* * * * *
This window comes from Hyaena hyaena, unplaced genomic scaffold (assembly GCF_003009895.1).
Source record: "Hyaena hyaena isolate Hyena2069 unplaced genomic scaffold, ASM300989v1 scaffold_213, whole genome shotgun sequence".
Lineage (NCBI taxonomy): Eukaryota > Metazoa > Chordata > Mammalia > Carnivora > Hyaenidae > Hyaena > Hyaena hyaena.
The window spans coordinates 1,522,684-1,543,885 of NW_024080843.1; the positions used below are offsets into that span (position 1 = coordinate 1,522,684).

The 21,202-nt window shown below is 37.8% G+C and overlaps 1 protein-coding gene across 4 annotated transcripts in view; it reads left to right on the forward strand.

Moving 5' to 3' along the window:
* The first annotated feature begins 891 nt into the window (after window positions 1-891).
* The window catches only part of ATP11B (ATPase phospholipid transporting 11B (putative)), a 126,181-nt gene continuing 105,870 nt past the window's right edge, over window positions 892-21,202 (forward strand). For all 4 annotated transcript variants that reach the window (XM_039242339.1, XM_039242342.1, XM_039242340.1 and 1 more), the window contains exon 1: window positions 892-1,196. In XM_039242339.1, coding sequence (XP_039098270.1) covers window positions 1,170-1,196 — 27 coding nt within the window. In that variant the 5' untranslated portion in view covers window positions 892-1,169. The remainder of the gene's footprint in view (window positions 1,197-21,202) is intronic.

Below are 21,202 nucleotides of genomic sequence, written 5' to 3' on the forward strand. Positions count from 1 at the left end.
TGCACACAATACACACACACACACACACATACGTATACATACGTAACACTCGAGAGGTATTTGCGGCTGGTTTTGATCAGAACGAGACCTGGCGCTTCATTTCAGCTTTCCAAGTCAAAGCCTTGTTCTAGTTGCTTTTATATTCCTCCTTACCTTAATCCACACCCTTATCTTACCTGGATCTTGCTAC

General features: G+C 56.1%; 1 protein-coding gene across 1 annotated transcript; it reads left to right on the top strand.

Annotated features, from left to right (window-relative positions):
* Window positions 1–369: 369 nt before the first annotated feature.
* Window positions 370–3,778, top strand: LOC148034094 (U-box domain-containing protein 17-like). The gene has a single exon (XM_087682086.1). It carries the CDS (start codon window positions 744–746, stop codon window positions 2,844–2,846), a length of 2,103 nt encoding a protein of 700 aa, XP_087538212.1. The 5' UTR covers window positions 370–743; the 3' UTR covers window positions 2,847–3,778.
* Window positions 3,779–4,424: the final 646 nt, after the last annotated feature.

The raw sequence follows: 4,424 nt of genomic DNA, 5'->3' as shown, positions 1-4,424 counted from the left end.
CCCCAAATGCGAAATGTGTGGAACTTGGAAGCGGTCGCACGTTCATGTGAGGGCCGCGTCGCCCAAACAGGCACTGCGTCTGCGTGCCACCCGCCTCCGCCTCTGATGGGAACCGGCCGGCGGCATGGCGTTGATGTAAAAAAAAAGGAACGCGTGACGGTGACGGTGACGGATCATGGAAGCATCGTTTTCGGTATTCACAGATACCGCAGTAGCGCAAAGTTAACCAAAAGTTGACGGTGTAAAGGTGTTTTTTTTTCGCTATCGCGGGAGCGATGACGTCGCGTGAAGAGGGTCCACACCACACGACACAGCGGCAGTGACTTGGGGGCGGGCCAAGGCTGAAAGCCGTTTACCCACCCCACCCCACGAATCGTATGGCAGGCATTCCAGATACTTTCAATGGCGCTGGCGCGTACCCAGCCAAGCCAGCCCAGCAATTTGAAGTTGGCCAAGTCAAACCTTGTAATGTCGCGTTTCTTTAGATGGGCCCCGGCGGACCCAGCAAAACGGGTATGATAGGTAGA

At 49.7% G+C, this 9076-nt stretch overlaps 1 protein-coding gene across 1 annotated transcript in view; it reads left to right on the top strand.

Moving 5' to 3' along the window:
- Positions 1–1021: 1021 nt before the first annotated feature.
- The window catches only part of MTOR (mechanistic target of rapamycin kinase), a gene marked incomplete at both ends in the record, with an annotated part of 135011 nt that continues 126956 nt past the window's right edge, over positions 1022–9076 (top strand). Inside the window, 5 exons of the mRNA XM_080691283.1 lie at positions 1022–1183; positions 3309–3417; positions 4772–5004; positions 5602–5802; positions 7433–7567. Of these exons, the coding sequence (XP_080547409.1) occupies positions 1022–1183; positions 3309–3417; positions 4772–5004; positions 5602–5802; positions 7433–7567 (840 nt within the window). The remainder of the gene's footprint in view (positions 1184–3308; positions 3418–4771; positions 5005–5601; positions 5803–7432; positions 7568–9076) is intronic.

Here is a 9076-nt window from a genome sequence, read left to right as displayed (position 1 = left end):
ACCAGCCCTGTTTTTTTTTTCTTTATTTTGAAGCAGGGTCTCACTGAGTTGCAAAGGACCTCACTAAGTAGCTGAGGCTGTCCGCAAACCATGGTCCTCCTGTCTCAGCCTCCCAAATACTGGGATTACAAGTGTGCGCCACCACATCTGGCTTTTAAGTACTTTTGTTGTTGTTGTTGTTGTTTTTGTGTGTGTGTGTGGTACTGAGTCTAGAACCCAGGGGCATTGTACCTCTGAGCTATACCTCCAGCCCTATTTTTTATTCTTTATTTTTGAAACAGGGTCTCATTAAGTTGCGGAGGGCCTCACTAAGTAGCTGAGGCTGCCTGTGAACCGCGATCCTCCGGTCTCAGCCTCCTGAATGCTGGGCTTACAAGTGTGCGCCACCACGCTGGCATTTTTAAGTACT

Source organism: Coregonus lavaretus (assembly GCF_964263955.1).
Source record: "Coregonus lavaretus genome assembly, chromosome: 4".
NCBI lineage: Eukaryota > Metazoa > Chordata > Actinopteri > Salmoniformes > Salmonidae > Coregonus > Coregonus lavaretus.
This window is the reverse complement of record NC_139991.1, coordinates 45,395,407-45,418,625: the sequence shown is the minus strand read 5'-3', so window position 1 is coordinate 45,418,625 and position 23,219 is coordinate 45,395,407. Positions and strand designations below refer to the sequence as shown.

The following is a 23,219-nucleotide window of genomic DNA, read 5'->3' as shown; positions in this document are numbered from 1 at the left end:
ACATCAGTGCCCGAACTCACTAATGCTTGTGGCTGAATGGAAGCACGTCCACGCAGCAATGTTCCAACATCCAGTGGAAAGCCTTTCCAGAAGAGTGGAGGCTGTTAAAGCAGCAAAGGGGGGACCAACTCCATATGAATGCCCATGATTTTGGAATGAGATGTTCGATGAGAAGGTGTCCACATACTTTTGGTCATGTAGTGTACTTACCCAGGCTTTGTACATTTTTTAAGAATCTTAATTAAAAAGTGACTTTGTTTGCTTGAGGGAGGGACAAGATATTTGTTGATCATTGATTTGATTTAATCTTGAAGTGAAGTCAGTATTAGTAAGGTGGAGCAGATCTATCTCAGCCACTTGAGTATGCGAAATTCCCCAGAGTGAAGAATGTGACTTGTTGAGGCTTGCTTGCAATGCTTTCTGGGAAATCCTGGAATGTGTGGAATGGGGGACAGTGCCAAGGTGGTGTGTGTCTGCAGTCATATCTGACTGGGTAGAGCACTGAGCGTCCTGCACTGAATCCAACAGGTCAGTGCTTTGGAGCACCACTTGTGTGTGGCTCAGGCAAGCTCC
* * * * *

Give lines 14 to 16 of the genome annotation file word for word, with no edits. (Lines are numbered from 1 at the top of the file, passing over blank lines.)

* Window positions 370–3,778, top strand: LOC148034094 (U-box domain-containing protein 17-like). The gene has a single exon (XM_087682086.1). It carries the CDS (start codon window positions 744–746, stop codon window positions 2,844–2,846), a length of 2,103 nt encoding a protein of 700 aa, XP_087538212.1. The 5' UTR covers window positions 370–743; the 3' UTR covers window positions 2,847–3,778.
* Window positions 3,779–4,424: the final 646 nt, after the last annotated feature.

The raw sequence follows: 4,424 nt of genomic DNA, 5'->3' as shown, positions 1-4,424 counted from the left end.